THE publication of the Panama Papers and the revelation that David Cameron benefited from his father’s offshore trust may not have done him permanent political harm. But it has added to pressure on politicians in Britain and elsewhere to be seen doing something to oppose offshore entities being used to avoid tax and launder money.
Unfortunately, although the UK government is making some good noises and even one or two useful moves in this direction, its proposals for dealing with offshore companies seem somewhat half-baked. Other European countries are focusing on the somewhat more peripheral issue of trusts, despite their lesser role in hiding criminal behaviour.
It is worth remembering the context to the controversy. The UK is in an awkward position because of its links with many of the world’s offshore finance centres. There is a serious risk that business will be driven elsewhere, particularly to the US, if the UK undertakes unilateral action.
The UK’s transparency plans seem unlikely to make a big difference
Last Wednesday, the UK government released proposals for ‘unexplained wealth orders’, which would shift the burden of proof on to suspected money launderers to prove that their assets were legitimately acquired. It also confirmed an announcement made last year that it would go ahead with a plan requiring offshore companies that buy property in the UK to reveal who controls them.
Assuming that the process of making the orders is transparent and follows due process, it could be a useful tool in uncovering illicit flows of money. More important is establishing the basic question of who owns what. Here, the UK government has yet to convince that its plans for a property ownership register will make much difference.
It is unclear whether the list will include existing offshore companies rather than just new ones. It is also all too easy to imagine that determined and creative money launderers will be able to use figurehead owners to hide the true beneficiaries.
Meanwhile, the European Commission is trying to tighten further the rules for registration not just of offshore companies but also of trusts, which were exempted from EU transparency rules after pressure from the UK.
The motive to push for more transparency is, in principle, laudable. But there is not a great deal of evidence that trusts are a big part of the problem. A report into grand corruption by the World Bank some years ago found that trusts made up only about 5pc of the corporate vehicles used to hide the proceeds of corruption.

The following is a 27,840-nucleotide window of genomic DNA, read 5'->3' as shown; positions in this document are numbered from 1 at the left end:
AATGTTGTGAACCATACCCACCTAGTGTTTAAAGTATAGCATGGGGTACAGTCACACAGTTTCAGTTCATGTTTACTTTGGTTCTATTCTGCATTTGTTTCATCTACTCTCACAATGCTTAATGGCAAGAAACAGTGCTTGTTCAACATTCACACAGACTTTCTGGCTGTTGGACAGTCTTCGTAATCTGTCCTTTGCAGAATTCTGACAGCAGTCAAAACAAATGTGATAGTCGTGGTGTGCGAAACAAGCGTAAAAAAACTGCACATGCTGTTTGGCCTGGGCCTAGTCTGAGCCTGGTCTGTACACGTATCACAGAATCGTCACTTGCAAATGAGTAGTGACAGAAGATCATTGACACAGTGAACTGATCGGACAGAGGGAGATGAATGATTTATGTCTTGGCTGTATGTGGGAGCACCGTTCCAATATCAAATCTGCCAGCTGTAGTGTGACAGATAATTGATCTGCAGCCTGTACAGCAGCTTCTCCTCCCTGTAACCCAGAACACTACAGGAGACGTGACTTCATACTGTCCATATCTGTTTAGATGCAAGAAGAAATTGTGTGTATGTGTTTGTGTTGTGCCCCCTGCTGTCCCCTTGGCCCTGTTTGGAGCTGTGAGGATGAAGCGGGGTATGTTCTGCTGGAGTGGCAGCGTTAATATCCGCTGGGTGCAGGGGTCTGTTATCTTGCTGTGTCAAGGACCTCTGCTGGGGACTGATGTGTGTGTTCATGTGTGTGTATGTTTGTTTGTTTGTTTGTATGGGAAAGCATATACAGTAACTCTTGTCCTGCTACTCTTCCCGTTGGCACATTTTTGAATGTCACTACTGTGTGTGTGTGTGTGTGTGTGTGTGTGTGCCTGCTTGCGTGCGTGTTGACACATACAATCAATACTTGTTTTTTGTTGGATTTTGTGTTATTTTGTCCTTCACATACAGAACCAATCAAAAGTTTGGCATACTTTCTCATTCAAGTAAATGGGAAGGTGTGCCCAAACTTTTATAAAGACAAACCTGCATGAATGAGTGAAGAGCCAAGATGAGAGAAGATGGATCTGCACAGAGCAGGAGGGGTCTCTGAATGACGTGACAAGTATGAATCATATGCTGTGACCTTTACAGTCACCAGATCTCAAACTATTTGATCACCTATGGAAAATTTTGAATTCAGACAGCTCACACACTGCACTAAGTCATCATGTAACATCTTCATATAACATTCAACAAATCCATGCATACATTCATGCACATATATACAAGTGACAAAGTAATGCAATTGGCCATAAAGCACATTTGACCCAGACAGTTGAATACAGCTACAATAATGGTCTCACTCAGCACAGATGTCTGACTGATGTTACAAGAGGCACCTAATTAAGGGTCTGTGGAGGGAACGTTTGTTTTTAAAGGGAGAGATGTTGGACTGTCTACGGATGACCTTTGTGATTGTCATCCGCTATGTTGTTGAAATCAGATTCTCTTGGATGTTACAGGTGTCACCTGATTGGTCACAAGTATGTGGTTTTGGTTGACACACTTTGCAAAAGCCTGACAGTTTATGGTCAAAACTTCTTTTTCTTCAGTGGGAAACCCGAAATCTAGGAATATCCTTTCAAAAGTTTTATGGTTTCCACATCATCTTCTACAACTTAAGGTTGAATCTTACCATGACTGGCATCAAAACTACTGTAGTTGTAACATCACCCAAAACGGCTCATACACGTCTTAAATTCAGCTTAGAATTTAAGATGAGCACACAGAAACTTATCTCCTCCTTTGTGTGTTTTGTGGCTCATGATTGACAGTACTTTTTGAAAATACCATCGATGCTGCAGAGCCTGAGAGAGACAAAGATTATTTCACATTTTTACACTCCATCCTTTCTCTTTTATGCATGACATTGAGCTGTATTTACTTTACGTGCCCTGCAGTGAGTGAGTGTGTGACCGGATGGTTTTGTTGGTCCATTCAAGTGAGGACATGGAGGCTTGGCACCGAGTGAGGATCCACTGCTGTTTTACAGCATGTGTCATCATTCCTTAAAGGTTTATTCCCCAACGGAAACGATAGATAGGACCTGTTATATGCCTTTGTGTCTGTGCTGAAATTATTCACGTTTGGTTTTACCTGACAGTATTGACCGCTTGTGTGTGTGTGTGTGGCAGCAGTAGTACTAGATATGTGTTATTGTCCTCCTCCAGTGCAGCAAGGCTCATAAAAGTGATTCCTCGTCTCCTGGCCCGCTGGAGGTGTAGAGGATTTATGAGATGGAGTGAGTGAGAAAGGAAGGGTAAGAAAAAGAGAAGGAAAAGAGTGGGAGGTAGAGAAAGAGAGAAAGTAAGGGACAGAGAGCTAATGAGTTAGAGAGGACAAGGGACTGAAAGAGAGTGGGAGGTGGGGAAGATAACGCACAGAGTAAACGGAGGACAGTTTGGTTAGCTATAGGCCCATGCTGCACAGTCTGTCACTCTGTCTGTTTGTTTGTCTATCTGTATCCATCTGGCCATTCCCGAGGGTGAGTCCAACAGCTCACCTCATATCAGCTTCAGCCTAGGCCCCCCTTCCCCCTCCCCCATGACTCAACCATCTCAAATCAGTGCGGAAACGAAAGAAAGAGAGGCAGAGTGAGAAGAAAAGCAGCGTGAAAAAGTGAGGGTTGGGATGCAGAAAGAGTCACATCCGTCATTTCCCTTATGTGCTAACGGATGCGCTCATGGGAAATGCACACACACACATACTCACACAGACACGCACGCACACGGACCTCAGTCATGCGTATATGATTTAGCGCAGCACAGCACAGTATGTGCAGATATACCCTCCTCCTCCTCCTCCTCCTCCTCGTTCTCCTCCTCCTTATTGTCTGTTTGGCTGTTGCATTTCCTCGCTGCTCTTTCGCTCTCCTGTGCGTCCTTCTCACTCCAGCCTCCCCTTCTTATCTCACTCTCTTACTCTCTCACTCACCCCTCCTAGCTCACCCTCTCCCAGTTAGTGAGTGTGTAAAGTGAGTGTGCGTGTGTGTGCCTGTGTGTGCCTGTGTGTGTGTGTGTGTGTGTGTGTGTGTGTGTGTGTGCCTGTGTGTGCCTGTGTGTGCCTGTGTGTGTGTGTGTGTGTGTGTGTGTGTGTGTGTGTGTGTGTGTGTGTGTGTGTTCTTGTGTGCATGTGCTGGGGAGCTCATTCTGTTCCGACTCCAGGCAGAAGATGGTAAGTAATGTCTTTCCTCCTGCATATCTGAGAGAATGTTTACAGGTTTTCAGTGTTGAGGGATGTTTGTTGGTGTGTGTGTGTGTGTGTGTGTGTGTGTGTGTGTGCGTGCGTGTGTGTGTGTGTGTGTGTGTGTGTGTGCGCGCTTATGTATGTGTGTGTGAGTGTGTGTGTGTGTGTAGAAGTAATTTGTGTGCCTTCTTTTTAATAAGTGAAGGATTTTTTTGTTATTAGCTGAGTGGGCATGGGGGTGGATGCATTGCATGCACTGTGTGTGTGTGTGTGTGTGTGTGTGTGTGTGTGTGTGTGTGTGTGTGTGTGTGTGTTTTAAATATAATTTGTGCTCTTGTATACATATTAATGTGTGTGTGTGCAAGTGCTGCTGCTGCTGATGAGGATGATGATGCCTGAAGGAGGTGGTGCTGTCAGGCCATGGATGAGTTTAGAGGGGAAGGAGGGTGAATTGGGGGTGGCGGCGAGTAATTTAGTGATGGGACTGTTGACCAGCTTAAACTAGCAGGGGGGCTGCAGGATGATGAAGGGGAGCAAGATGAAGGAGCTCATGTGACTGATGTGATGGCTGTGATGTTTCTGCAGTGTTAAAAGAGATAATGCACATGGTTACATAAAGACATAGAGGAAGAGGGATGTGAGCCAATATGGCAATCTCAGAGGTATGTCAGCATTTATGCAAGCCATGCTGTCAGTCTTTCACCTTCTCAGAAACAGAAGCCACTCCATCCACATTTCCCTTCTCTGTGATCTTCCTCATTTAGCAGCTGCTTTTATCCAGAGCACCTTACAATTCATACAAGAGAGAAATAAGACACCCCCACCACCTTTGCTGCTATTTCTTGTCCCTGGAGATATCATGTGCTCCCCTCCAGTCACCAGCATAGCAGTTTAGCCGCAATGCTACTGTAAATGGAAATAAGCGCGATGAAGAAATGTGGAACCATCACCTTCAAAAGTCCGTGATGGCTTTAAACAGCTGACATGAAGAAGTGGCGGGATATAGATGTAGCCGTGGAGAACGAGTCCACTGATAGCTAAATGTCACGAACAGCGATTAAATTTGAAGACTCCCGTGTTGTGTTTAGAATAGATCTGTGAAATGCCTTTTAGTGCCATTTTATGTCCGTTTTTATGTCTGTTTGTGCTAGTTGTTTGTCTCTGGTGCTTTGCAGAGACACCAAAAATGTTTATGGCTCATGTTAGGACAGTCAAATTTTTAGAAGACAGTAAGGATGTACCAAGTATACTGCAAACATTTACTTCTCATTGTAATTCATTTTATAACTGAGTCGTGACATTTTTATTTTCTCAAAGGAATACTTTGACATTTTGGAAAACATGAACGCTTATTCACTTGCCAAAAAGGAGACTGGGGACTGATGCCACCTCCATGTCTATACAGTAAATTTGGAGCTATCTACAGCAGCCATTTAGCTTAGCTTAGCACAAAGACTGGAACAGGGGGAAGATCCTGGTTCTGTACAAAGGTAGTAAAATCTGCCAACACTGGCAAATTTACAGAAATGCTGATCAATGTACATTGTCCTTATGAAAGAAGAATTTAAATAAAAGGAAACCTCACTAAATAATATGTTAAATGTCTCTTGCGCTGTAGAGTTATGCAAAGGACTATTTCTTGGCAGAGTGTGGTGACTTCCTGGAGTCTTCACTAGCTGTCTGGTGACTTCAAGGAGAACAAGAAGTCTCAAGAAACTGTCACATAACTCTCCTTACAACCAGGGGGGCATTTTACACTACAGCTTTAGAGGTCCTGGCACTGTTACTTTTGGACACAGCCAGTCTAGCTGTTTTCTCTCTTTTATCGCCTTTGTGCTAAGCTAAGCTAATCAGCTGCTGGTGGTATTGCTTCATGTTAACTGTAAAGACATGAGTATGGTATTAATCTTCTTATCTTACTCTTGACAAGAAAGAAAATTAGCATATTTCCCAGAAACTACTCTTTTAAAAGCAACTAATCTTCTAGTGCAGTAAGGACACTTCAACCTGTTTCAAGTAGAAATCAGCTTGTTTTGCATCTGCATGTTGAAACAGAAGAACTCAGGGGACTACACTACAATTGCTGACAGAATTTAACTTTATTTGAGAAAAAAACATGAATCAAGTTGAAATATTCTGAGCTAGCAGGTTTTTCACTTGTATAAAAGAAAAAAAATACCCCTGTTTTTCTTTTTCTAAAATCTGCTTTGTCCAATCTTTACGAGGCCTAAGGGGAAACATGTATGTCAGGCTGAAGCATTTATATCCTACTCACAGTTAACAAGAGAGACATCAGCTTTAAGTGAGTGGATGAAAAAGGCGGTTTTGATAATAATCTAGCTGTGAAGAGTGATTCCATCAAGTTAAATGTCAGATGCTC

The UK is in an awkward position because of its links with many of the world’s offshore finance centres. There is a serious risk that business will be driven elsewhere, particularly to the US, if the UK undertakes unilateral action
Just as Mr Cameron with his personal circumstances feels the weight of history here, so does the UK as a whole. Many of the world’s leading offshore financial centres are British dependencies or overseas territories. The UK has long connived at or actively encouraged their activities as tax havens, both to provide a source of post-colonial economic growth and to funnel business back to the City of London.
The industry, with some justification, is concerned that a clampdown on offshore companies will merely send business to the US, where Delaware and Nevada stand ready to welcome it. The US has long trumpeted its commitment to ending banking secrecy, but the same cannot be said of using offshore companies to hide money.
The sum total of policy response sparked by the Panama Papers has been less than inspiring. Politicians are making the right noises. But it will take a lot more detail and implementation, and an internationally concerted rather than a piecemeal effort, if significant inroads into restricting illicit offshore finance are to be made.
Courtesy : Dawn News